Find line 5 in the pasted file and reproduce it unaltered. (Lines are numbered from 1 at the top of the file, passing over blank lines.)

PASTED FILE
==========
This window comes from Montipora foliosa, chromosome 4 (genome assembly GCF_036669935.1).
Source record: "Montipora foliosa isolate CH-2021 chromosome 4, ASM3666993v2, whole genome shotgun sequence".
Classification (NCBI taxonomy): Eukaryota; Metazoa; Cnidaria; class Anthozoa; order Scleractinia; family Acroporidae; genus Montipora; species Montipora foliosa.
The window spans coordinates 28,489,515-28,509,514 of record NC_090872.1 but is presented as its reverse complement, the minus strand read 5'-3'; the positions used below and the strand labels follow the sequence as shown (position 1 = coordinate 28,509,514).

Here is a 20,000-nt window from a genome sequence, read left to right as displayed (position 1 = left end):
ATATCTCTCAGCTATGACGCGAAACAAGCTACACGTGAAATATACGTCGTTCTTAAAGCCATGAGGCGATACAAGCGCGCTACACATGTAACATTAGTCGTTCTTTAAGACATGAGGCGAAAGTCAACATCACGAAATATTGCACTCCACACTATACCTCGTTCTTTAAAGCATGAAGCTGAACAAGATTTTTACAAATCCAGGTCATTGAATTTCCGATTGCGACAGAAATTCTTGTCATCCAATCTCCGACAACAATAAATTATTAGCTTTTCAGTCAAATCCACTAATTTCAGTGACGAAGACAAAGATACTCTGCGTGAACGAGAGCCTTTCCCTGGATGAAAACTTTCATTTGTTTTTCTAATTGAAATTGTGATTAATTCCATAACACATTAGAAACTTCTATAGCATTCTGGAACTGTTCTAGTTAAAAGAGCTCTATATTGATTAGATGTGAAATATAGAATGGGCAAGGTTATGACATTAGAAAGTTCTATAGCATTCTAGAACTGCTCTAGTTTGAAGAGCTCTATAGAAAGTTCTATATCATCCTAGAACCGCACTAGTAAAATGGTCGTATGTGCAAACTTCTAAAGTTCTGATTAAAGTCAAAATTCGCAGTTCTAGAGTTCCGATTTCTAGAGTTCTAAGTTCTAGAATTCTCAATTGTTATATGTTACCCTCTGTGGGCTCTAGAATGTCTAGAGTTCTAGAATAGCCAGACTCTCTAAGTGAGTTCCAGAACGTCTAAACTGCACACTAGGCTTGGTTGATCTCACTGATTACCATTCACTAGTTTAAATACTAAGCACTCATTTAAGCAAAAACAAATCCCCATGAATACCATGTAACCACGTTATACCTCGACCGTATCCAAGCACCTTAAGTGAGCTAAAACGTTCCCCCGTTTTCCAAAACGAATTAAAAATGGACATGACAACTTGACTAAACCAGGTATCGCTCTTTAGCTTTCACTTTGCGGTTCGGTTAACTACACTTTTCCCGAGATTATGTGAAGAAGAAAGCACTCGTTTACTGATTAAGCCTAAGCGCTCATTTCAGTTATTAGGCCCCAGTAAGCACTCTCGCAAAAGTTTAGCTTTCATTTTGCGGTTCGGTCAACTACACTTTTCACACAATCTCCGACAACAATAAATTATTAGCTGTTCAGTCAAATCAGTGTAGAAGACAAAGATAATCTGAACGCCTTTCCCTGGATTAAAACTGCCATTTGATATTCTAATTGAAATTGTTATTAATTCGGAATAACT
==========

Here is a 20,000-nt window from a genome sequence, read left to right as displayed (position 1 = left end):